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FBI involved in hundreds of violations in national security investigations

The Electronic Frontier Foundation sued to get the information but says officials won't give details or say whether anyone was disciplined.

January 30, 2011|By Ken Dilanian, Washington Bureau

Not every misstep was the fault of the FBI, the foundation found. Sometimes companies turned over more information than the FBI sought, contributing to the FBI's unauthorized receipt of personal information. 

For example, a 2006 report says that after the FBI requested limited e-mail records from an e-mail provider, the provider twice sent a computer disc with the full contents of the customer's e-mail accounts. The FBI did not use the information improperly.

On average, two and a half years elapsed between a violation's occurrence and its eventual reporting to the oversight board, so oversight was likely "ineffectual," the foundation's report says.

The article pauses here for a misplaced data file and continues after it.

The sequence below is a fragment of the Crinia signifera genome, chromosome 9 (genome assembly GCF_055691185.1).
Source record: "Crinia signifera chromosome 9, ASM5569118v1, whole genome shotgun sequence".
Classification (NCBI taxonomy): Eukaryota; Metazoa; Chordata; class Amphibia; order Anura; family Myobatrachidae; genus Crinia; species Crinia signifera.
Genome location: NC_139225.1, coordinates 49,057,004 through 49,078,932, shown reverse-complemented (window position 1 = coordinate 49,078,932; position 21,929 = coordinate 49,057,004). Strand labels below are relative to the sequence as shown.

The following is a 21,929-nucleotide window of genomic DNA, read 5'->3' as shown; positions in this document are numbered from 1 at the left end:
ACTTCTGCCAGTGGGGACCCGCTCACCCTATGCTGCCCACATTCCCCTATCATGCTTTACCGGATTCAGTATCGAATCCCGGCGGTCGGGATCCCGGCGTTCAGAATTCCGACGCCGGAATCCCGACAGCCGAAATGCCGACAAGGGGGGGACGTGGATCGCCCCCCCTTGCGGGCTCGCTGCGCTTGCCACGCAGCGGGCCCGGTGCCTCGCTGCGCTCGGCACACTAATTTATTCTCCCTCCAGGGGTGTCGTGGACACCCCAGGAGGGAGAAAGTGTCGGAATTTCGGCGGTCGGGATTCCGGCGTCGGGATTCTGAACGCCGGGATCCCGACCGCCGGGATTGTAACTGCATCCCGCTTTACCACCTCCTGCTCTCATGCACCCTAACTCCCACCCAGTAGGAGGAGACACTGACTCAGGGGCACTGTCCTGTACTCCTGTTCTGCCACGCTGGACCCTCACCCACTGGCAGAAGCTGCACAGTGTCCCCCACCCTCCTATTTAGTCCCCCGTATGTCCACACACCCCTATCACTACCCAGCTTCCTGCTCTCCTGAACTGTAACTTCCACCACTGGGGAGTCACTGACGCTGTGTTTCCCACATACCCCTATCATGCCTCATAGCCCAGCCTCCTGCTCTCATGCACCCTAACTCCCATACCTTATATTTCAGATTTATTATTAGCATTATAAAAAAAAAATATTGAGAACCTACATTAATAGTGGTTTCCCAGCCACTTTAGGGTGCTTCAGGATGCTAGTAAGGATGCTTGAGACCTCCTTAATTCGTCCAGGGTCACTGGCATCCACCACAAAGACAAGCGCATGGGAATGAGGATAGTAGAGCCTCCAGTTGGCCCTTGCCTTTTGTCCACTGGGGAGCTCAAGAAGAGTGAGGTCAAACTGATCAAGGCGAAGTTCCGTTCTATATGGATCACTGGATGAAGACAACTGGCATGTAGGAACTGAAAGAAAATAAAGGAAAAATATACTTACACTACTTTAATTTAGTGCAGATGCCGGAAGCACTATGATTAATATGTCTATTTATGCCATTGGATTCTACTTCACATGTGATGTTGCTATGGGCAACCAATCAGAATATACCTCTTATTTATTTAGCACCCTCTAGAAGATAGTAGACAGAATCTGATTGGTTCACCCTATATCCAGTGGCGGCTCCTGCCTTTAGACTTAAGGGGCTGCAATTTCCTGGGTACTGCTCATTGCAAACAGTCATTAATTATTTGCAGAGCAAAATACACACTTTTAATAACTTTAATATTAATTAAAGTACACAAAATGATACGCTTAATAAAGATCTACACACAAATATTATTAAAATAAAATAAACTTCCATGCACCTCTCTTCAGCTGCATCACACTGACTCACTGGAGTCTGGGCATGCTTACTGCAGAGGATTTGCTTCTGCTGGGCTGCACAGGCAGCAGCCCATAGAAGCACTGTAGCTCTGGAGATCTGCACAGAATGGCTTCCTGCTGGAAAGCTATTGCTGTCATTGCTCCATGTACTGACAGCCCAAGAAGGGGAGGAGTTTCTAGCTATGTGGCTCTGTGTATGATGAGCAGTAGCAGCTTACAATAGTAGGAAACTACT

Though the report focuses on conduct during the George W. Bush administration, it faults the Obama administration for refusing to say whether anyone is currently serving on the intelligence board, a failure that "continues to call into question the legitimacy of current intelligence oversight efforts."

The White House did not respond to questions about the intelligence board.

The new disclosures come as the Patriot Act is up for renewal in Congress before it expires in February. The law, enacted after the Sept. 11, 2001, terrorist attacks, has made it easier for the FBI to gather certain personal information without a warrant in national security investigations.

One senior lawmaker, Sen. Patrick J. Leahy (D-Vt.), is proposing to increase judicial oversight of government intelligence gathering.

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